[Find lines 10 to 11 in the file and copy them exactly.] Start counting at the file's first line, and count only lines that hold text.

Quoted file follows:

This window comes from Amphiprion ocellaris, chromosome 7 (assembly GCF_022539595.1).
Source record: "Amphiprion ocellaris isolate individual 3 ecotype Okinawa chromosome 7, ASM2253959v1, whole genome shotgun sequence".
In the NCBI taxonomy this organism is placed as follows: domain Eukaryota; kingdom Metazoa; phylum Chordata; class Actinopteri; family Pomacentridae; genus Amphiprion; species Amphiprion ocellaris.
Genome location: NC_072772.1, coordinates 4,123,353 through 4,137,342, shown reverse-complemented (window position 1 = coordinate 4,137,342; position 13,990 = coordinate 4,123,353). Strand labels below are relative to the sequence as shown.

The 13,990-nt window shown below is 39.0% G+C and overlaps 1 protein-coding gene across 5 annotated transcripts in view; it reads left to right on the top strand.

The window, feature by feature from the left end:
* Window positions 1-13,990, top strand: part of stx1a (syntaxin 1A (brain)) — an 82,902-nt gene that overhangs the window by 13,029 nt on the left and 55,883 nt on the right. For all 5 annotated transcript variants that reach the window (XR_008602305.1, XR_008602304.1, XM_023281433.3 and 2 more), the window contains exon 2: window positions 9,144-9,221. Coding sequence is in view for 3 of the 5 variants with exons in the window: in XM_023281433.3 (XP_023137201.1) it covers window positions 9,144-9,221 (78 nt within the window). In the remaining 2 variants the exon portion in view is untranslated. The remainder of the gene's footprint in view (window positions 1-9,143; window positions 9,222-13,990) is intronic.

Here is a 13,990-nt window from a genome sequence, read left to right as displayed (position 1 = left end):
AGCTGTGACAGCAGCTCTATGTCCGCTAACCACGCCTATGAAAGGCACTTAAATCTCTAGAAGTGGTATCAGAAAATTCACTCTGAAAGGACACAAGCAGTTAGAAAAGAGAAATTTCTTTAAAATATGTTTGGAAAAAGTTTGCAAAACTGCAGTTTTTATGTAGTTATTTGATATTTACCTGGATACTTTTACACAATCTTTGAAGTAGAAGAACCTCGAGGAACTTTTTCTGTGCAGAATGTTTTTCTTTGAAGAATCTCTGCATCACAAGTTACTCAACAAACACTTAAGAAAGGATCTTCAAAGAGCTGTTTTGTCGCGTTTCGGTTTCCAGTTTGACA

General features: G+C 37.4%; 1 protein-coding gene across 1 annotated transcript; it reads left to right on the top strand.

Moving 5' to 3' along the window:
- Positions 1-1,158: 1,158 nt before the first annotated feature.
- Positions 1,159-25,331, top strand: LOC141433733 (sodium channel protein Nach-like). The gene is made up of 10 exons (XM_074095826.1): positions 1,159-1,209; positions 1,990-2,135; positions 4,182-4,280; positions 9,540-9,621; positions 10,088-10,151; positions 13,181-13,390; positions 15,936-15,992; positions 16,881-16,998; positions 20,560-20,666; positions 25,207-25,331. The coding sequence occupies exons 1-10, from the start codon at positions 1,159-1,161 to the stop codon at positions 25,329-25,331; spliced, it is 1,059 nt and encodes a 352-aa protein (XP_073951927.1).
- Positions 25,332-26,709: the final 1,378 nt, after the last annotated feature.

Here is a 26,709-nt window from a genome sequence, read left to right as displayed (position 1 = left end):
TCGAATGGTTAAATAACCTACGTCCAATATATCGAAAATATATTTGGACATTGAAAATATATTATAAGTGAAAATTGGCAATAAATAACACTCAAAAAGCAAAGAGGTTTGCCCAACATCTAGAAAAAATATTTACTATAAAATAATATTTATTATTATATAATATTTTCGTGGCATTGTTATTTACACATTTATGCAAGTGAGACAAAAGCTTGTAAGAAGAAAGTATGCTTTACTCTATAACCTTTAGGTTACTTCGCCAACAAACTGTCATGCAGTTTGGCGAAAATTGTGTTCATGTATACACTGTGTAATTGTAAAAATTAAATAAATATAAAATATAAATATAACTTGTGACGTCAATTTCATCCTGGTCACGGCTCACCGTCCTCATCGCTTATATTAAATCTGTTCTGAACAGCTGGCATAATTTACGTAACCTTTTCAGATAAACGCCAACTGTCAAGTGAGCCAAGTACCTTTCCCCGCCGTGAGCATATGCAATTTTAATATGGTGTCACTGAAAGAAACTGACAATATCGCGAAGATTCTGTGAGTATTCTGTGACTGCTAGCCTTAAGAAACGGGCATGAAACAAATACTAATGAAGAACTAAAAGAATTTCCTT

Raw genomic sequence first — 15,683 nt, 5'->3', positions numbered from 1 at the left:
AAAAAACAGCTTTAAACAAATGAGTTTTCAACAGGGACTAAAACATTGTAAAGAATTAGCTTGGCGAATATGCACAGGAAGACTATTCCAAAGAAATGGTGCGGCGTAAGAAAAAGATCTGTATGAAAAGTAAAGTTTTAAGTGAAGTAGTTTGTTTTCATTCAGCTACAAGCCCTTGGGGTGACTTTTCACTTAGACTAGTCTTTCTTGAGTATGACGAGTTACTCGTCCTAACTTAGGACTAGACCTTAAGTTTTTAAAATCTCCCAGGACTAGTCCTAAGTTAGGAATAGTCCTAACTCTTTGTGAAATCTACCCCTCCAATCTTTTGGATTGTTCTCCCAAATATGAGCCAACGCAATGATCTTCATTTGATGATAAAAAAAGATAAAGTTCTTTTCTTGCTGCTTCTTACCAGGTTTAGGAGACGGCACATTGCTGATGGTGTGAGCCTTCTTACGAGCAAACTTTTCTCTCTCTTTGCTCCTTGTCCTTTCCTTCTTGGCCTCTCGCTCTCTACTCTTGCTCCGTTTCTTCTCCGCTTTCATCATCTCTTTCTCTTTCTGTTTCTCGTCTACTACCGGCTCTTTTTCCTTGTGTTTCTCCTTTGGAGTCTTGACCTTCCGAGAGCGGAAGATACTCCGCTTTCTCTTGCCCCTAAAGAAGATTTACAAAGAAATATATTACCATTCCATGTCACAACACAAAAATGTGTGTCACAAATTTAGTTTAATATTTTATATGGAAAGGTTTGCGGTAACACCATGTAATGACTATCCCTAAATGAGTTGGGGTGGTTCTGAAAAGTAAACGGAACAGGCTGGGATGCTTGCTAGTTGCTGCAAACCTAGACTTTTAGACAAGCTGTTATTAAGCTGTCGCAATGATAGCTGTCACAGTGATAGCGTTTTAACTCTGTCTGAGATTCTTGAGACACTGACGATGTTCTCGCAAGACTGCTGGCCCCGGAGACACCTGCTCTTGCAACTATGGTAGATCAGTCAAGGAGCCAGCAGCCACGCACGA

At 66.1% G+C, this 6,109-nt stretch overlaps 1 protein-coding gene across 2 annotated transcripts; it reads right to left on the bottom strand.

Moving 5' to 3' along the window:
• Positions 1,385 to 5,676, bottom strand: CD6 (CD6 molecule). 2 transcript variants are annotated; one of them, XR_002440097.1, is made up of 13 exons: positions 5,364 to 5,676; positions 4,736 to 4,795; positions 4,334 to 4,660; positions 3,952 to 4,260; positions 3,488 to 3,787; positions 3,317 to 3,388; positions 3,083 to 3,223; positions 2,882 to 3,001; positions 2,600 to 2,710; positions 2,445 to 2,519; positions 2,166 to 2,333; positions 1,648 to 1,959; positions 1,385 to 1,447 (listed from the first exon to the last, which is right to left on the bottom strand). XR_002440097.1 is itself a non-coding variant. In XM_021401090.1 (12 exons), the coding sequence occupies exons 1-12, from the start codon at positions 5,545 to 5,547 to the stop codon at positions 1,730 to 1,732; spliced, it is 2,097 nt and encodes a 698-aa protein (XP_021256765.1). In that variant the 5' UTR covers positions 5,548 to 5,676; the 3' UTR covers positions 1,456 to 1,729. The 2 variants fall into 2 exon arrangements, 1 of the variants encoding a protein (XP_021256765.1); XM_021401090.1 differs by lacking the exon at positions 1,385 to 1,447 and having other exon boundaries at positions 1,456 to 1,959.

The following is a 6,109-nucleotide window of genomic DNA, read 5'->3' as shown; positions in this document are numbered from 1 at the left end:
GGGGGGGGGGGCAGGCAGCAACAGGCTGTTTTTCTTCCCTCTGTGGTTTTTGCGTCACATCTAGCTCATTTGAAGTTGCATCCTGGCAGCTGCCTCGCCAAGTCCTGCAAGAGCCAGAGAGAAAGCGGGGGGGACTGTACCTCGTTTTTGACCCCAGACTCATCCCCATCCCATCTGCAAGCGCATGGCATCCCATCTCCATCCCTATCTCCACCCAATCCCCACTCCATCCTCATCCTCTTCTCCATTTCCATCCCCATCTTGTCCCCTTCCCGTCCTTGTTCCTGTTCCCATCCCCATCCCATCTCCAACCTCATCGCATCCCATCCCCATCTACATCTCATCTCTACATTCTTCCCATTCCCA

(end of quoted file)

General features: G+C 37.4%; 1 protein-coding gene across 1 annotated transcript; it reads left to right on the top strand.

Moving 5' to 3' along the window: